A panoramic radiograph is a panoramic scanning dental X-ray of the upper and lower jaw. It shows a two-dimensional view of a half-circle from ear to ear. Panoramic radiography is a form of focal plane tomography; thus, images of multiple planes are taken to make up the composite panoramic image, where the maxilla and mandible are in the focal trough and the structures that are superficial and deep to the trough are blurred.
Other nonproprietary names for a panoramic radiograph are dental panoramic radiograph and pantomogram; Abbreviations include PAN, DPR, OPT, and OPG (the latter, based on genericizing a trade name, are often avoided in medical editing).
Dental panoramic radiography equipment consists of a horizontal rotating arm which holds an X-ray source and a moving film mechanism (carrying a film) arranged at opposed extremities. The patient's skull sits between the X-ray generator and the film. The X-ray source is rectangular collimated beam. Also the height of that beam covers the mandibles and the maxilla regions. The arm moves and its movement may be described as a rotation around an instant center which shifts on a dedicated trajectory.
The manufacturers propose different solutions for moving the arm, trying to maintain constant distance between the teeth to the film and generator. Also those moving solutions try to project the teeth arch as orthogonally as possible. It is impossible to select an ideal movement as the anatomy varies very much from person to person. Finally a compromise is selected by each manufacturer and results in magnification factors which vary strongly along the film (15%-30%). The patient positioning is very critical in regard to both sharpness and distortions.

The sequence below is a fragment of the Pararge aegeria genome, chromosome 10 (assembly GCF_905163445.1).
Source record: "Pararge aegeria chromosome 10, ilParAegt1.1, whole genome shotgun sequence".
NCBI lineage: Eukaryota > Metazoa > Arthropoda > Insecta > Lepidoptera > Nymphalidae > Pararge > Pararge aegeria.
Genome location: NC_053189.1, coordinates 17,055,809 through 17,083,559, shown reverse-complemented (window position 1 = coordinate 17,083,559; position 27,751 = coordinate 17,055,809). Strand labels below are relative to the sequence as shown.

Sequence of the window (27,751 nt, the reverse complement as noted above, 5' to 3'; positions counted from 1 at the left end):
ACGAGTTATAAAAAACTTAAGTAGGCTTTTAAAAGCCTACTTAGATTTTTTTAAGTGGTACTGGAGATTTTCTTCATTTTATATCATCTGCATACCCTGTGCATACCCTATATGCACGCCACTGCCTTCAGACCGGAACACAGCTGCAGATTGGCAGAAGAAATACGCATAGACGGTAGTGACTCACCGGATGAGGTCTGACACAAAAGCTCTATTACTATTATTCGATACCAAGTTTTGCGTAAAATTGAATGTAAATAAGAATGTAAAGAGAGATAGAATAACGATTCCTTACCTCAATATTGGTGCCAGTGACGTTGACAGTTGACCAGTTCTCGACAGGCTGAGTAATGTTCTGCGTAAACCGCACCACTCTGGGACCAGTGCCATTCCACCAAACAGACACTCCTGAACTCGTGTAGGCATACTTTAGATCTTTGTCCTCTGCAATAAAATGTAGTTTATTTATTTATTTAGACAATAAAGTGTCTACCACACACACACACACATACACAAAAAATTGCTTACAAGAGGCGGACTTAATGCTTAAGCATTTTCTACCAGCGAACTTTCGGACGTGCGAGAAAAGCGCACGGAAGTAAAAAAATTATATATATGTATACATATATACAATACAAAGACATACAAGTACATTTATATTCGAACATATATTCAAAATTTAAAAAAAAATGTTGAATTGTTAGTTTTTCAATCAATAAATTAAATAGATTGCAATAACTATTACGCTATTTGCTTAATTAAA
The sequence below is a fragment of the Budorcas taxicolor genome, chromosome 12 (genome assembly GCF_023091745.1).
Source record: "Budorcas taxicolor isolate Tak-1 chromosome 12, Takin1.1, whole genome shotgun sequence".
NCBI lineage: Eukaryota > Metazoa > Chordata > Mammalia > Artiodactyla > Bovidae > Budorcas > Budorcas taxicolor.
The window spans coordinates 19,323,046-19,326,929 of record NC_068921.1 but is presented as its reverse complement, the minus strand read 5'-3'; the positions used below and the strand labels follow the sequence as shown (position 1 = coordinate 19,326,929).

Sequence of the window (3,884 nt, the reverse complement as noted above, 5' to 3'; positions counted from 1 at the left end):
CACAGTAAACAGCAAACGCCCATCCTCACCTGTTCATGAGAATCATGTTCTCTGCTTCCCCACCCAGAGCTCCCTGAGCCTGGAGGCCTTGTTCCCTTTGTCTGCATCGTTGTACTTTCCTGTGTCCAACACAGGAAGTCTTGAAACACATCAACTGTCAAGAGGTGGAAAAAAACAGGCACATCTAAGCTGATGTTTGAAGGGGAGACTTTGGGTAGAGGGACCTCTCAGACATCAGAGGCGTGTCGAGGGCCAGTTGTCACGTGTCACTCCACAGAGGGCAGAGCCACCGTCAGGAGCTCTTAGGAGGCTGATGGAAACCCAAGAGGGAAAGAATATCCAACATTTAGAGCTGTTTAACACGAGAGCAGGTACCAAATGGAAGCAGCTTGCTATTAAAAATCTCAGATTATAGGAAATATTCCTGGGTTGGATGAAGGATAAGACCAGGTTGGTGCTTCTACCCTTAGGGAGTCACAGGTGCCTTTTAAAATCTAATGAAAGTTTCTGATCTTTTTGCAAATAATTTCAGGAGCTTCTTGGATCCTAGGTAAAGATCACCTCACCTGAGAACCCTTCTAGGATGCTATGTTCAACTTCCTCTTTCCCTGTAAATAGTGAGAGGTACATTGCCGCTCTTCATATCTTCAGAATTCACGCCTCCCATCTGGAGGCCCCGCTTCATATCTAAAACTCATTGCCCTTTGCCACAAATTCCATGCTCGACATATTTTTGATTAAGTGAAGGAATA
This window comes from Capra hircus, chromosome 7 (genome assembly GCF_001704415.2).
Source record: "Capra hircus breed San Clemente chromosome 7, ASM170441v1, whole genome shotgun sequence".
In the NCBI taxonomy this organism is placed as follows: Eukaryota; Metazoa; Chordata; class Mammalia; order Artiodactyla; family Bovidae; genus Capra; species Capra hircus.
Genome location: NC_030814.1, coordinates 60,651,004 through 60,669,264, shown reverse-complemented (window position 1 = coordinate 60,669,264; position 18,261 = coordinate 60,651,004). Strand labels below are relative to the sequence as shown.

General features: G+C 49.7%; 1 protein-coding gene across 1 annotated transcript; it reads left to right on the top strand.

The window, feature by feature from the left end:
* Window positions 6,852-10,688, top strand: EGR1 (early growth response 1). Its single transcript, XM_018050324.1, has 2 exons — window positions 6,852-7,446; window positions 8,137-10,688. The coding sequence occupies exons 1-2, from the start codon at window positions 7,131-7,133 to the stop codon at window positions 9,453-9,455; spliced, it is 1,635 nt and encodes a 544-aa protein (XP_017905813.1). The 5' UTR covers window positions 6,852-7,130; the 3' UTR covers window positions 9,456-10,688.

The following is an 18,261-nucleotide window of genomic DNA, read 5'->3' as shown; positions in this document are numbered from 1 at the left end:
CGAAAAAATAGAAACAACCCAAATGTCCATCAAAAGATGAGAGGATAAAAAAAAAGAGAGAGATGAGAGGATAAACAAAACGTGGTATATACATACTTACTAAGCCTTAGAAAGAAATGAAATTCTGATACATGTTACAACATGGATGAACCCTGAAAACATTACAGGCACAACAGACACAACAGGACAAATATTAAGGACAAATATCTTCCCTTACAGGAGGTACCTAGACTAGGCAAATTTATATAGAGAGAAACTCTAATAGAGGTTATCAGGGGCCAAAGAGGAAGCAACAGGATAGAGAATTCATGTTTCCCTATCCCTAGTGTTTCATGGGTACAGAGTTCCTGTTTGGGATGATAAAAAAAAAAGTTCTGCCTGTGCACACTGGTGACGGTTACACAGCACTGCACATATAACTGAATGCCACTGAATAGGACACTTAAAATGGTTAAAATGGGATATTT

There are two kinds of film moving mechanisms, one using a sliding flat cassette which holds the film, and another using a rotating cylinder around which the film is wound. There are two standard sizes for dental panoramic films: 30 cm × 12 cm (12″ × 5″) and 30 cm x 15 cm (12″ × 6″). The smaller size film receives 8% less X-ray dosage on it compared to the bigger size.
Dental X-rays' radiology is moving from film technology (involving a chemical developing process) to digital X-ray technology, which is based on electronic sensors and computers. One of the principal advantages compared to film based systems is the much greater exposure latitude. This means many fewer repeated scans, which reduces costs and also reduces patient exposure to radiation. Lost X-rays can also be reprinted if the digital file is saved. Other significant advantages include instantly viewable images, the ability to enhance images, the ability to email images to practitioners and clients (without needing to digitize them first), easy and reliable document handling, reduced X-ray exposure, that no darkroom is required, and that no chemicals are used.
One particular type of digital system uses a photostimulable phosphor plate (aka PSP - Phosphor Plate) in place of the film. After X-ray exposure the plate (sheet) is placed in a special scanner where the latent formed image is retrieved point by point and digitized, using a laser light scanning. The digitized images are stored and displayed on the computer screen. This method is in between old film based technology and the current direct digital imaging technology. It is similar to the film process because it involves the same image support handling and differs because the chemical development process is replaced by the scanning process. This is not much faster than film processing and the resolution and sensitivity performances are contested. However it has the clear advantage of being able to fit with any existing equipment without any modification because it replaces just the existing film.
Also sometimes the term "digital X-rays" is used to designate the scanned film documents which further are handled by computers.
The other types of digital imaging technologies use electronic sensors. A majority of them first convert the X-rays in light (using a GdO2S or CsI layer) which is further captured using a CCD or a CMOS image sensor. Few of them use a hybrid analog-to-digital arrangement which first converts the X-ray into electricity (using a CdTe layer) and then this electricity is rendered as an image by a reading section based on CMOS technology.